Why Eggs Are Cool

By Micah Duron

This is an egg.

These are also eggs.

And this a drawing of an egg.

Animals of all kinds produce eggs. The diversity of the family of egg-laying animals lead to similarly diverse eggs. Some eggs can barely fit in your hand, while others can hardly be seen with the naked eye. Some eggs have hard opqaue shells, while others are soft and transparent. The eggs typically consumed by humans are bird eggs, primarily chicken eggs. In all their diversity, bird eggs nevertheless have the same general structure: a hard calcified shell; a proteinous inner layer (the egg white); and a fatty, nutrient filled center (the yolk). All of these elements combine to form an ideal source of nutrition and nourishment for animals in ovo (Latin: "in the egg"), as well as for humans. But beyond their nutritional value, eggs are valuable for many other reasons, particularly in the culinary world.

The versatility of eggs within the kitchen cannot be understated. Its versatility makes them a chef's staple, a status that has endured for millenia. Illustrating the egg's capabilities in the kitchen is as simple as listing the sheer number of ways they are prepared:

Virtually any cooking technique one can think of, one can cook an egg with it. Note that these were methods of preparing eggs just by themselves. Eggs play vital roles in variety of dishes as well (frankly too many to list). The reason that eggs are so valued and so capable is due to the unique combination of proteins and fats contained within them.

The majority of the proteins of an egg reside within the egg white, and of these proteins, three primarily contribute to the culinary value of eggs: ovomucin, ovotransferrin, and ovalbumin. Ovomucin and ovotransferrin account for the bouncy, gel-like consistency of egg whites in fried, poached, and boiled eggs, and also accounts for eggs' remarkable ability to thicken sauces and soups. Ovalbumin gives eggs their distinctive sulfurous aroma and flavor. Ovotransferrin also plays a significant role in baking, where it acts as a stabilizer for egg foams, a foundational element in many treats and desserts.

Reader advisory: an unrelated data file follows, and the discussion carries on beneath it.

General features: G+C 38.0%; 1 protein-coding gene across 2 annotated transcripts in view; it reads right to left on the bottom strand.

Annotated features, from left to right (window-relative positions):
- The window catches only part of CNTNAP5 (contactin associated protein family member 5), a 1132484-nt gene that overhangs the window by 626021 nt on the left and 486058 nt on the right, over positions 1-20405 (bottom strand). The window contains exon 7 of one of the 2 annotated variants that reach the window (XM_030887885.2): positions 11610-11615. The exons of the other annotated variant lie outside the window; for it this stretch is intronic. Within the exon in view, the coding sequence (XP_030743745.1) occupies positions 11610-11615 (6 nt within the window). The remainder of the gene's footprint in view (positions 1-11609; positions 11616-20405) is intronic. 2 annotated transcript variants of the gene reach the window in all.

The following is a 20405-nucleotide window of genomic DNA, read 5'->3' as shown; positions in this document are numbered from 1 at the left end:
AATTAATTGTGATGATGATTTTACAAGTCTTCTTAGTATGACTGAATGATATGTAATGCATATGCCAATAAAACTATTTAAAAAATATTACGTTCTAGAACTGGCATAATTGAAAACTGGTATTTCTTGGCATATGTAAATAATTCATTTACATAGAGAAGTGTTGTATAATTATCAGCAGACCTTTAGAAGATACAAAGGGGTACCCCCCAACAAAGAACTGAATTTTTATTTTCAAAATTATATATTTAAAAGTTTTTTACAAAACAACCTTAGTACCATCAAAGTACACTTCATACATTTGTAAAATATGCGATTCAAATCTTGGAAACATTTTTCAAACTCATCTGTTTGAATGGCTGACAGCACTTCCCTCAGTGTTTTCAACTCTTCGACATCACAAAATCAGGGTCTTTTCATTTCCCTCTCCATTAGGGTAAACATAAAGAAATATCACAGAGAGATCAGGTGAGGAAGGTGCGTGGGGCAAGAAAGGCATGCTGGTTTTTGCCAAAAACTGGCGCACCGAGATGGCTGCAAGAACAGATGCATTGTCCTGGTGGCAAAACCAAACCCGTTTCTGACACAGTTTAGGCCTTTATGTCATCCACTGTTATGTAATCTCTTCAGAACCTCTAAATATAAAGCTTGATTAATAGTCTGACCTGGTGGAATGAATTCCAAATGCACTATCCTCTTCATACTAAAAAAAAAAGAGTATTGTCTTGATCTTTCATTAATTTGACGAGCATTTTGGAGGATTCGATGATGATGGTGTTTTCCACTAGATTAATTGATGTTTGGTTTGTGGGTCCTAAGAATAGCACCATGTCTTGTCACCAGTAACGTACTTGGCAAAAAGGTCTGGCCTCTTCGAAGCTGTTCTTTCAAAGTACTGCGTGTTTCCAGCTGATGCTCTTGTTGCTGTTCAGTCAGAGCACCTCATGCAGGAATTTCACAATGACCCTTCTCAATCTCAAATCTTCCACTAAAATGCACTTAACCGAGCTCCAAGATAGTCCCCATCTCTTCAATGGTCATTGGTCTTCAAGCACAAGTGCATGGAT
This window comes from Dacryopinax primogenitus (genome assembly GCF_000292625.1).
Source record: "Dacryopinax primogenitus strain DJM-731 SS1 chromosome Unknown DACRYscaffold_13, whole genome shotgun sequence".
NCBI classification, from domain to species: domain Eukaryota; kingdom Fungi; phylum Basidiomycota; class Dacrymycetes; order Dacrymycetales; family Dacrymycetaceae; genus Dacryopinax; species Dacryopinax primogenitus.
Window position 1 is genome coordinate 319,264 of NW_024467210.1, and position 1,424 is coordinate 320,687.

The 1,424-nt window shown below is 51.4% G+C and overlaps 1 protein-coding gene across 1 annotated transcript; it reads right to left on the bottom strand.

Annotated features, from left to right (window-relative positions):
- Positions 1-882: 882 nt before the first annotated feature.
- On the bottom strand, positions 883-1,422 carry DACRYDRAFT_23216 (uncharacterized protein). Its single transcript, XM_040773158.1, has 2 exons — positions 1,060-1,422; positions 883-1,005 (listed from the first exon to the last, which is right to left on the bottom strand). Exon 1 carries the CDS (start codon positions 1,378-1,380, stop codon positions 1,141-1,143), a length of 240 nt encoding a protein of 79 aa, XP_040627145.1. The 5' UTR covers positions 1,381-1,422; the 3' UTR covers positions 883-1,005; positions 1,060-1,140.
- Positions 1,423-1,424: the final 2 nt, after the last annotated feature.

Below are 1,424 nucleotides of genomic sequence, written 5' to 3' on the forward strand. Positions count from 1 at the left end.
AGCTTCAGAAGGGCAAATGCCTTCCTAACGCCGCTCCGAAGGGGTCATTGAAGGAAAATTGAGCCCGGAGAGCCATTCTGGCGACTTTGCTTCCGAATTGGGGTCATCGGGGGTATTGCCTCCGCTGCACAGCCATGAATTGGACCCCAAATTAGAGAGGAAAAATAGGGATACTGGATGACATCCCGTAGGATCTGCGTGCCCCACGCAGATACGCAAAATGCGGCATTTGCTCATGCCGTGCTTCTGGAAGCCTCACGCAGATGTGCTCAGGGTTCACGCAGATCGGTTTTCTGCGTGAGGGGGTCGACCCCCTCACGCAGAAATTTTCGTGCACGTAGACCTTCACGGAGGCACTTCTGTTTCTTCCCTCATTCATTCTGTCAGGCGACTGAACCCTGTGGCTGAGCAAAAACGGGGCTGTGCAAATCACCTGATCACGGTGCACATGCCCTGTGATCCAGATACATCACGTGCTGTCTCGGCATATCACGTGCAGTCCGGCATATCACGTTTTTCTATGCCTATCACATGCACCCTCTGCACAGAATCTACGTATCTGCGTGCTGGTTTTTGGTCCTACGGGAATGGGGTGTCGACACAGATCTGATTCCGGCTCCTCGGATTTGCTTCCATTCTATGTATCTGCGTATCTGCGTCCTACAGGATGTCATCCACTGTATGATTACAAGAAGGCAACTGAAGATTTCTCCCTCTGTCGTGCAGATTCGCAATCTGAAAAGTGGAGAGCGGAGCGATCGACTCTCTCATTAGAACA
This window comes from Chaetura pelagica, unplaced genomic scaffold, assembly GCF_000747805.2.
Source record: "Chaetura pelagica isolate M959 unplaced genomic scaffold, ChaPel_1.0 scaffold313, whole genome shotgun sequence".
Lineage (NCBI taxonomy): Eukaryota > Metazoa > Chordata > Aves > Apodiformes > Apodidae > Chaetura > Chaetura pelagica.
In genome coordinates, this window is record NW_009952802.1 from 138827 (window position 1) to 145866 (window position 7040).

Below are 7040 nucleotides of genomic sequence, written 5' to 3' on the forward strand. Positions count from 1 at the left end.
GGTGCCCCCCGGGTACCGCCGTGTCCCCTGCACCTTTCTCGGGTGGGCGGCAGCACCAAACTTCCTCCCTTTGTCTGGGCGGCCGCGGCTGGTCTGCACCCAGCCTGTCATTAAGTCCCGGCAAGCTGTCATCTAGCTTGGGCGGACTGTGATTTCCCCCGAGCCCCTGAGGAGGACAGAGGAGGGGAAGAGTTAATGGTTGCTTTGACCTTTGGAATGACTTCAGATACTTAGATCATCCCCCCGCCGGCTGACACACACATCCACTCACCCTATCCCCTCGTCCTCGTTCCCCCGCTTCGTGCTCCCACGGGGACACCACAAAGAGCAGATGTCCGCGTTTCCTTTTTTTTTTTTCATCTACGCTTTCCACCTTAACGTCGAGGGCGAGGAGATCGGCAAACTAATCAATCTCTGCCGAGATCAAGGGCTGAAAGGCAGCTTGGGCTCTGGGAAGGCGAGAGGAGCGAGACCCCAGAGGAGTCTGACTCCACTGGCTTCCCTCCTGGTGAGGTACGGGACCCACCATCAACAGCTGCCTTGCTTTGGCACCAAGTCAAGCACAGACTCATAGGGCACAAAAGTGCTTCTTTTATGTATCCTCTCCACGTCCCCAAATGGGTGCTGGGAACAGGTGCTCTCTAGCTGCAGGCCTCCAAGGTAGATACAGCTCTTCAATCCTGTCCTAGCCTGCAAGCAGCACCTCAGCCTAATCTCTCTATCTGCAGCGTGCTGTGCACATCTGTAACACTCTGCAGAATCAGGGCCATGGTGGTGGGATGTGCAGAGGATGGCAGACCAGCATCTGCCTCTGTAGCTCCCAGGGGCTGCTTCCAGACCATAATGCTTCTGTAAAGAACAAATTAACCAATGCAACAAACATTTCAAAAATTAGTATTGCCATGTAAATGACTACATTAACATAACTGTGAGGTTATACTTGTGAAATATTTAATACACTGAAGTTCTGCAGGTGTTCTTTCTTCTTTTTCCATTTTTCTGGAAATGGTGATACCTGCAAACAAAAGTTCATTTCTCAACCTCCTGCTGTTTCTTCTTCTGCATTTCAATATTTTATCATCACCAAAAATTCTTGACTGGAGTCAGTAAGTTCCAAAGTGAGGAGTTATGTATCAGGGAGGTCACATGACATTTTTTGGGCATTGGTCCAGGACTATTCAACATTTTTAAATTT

Egg yolks are valuable mostly for their fat contents, and can be added to doughs, custards, and cremes to add richness and flavor. In such cases, it is common to first separate the egg yolks from the egg whites, which is usually done for the purpose of reducing the amount of added water, but also sometimes to save the egg whites for use later.

The simple egg, on the surface seemingly rather ordinary, is one of the most popular foodstuffs of humans throughout history. Its long history can be seen in how they have influenced human culture. For example, the origin of the word "oval" can be traced back to the Latin word for egg, "ovum." Through the course of human history, people have found numerous ways to cook and eat them, each way exploits the remarkable culinary properties of eggs. It was not until relatively recently that science has come up with explanations for these properties, so while the people of the past knew that eggs are cool, we are among the first to know precisely why eggs are cool.


Sources:

  1. On Food and Cooking: The Science and Lore of the Kitchen, Revised Edition, by Harold McGee. Scribner, 2004.